5. EveryTime Silver badge

    No details yet on the key CVEs.

    That means we can't evaluate if these are actually exploitable flaws, or theorized vulnerabilities that aren't exploitable in real-world scenarios.

  6. OldCrow

    Misleading headline

    The FreeRTOS itself does not have an integrated TCP/IP stack. There is an official stack available, but it's only free if used on certain hardware. If you use an MCU that's supported by the OS but not the stack, then you'll have to pony up or provide your own TCP/IP stack.

    TL;DR: the flaw is not IN the FreeRTOS. It is beside the FreeRTOS.

    Case in point, the bugs in this article do not touch my current employer's products. For while we do use FreeRTOS, we use a different TCP/IP stack; one not listed here. (No, I'm not going to tell you which one.)

  7. Sixtysix
    Alert

    30 Days....

    ... would usually be plenty.

    In this case, 30 weeks would not be enough, and I suspect that most of these "thinglets" will never ever be patched/upgraded, and will become a zombie army for someone/thing.

    Dearly hope that "we" can identify and block traffic from them in the future, or this is how the Internet will die :(

  8. batfink
    FAIL

    Patch? HOW??

    Patch all those Idiocy-of-Things already out there in the wild? How? How would I force an Internet-connected toothbrush to update? Press the button 13 times with a pause between 10 & 11? Or do we rely on a Push from the vendor, which just means other security flaws?

    Tbf I do have a couple of remotely-accessible radiators in an Airbnb/rental flat I own, mainly for the fun of sitting on my sofa and turning the heating down on the fuckers energy efficiency. Their software does provide a very obvious and easy way to update the firmware, but of course most users' reaction will be "what's firmware?".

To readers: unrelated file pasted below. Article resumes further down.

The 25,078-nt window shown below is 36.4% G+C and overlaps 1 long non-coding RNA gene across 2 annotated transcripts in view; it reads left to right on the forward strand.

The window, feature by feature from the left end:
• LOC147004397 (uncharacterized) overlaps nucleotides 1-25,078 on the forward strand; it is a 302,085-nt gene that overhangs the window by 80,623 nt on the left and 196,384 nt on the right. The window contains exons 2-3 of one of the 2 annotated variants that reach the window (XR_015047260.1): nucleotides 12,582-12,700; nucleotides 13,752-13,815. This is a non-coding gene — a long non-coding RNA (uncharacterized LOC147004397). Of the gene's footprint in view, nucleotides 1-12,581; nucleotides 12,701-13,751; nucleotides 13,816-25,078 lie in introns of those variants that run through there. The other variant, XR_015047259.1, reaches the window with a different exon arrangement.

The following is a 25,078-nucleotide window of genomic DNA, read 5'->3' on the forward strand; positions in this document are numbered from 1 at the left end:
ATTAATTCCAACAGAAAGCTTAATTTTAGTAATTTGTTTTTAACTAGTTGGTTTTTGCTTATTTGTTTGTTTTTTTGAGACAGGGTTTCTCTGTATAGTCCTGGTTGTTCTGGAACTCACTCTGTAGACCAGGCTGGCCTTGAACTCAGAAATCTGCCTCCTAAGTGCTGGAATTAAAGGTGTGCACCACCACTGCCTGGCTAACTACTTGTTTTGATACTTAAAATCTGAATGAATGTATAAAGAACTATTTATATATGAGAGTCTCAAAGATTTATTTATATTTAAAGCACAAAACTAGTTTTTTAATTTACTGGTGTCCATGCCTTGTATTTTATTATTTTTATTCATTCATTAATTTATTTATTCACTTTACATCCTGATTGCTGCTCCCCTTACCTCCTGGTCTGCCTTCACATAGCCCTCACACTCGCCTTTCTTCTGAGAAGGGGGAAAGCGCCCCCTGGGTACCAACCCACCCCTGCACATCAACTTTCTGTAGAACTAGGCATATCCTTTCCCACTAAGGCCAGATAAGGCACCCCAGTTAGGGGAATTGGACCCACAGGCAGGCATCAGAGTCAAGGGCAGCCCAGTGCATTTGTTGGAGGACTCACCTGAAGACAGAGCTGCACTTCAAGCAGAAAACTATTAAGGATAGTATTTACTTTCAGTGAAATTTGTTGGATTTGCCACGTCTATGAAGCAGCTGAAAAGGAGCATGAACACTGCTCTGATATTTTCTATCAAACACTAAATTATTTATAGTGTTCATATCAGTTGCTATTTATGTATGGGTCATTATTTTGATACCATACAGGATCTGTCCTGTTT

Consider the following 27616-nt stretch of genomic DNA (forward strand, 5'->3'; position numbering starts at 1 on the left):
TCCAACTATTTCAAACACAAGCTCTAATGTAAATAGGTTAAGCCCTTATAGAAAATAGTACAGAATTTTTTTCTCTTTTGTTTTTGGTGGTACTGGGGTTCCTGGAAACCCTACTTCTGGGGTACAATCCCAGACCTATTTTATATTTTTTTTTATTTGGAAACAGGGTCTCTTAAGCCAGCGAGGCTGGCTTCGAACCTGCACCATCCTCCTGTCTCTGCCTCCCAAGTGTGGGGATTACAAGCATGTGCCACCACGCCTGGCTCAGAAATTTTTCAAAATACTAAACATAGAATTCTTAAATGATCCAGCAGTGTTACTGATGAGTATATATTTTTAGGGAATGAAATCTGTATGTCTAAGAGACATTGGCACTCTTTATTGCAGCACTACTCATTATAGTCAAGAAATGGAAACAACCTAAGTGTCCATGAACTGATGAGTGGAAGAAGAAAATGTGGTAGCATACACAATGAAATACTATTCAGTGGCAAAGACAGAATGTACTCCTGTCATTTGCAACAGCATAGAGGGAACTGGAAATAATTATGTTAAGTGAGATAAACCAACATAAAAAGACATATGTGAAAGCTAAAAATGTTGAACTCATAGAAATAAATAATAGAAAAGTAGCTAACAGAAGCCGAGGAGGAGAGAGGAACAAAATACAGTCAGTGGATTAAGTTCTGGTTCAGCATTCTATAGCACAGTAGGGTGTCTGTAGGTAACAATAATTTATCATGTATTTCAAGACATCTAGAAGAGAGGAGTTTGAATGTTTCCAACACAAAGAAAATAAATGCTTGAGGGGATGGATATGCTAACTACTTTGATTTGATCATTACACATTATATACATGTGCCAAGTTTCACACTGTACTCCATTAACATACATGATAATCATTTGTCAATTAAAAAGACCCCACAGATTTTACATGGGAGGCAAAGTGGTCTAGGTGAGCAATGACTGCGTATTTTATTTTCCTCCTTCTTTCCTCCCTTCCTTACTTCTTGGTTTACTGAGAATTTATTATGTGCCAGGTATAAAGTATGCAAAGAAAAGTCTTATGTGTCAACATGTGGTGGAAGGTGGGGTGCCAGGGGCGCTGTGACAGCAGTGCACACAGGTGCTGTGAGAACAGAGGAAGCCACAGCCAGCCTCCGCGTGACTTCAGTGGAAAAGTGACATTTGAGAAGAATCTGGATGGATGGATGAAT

Gaah. Intractable problem, caused by numpties who think that just because something can be connected to the net, it should be, regardless of use cases (or lack of).

  9. amanfromMars 1 Silver badge

    Wishful Thinking

    before exploits are developed.

    That ship sailed yonks ago.

  10. Michael H.F. Wilkinson Silver badge
    Coat

    Is it just me

    who thinks the "design" of many IoT products makes the marketing division of Sirius Cybernetics look smart?

    <sigh>

    Next we'll have a load of chatty computers, talkative fridges, doors generating an intolerable air of smugness whenever you approach them, elevators sulking in basements, and a drinks machine that only ever serves cups filled with a liquid that is almost, but not quite, entirely unlike tea (hang on, I think we have one of those in our coffee corner at work)

    I'll get me coat. Doffs hat (grey Tilley once more) to the late, great Douglas Adams

  11. Anonymous Coward
    Anonymous Coward

    Dash Buttons?

    I wonder what OS those Dash (IoT) buttons run on to fire off their Lambda requests into the cloud.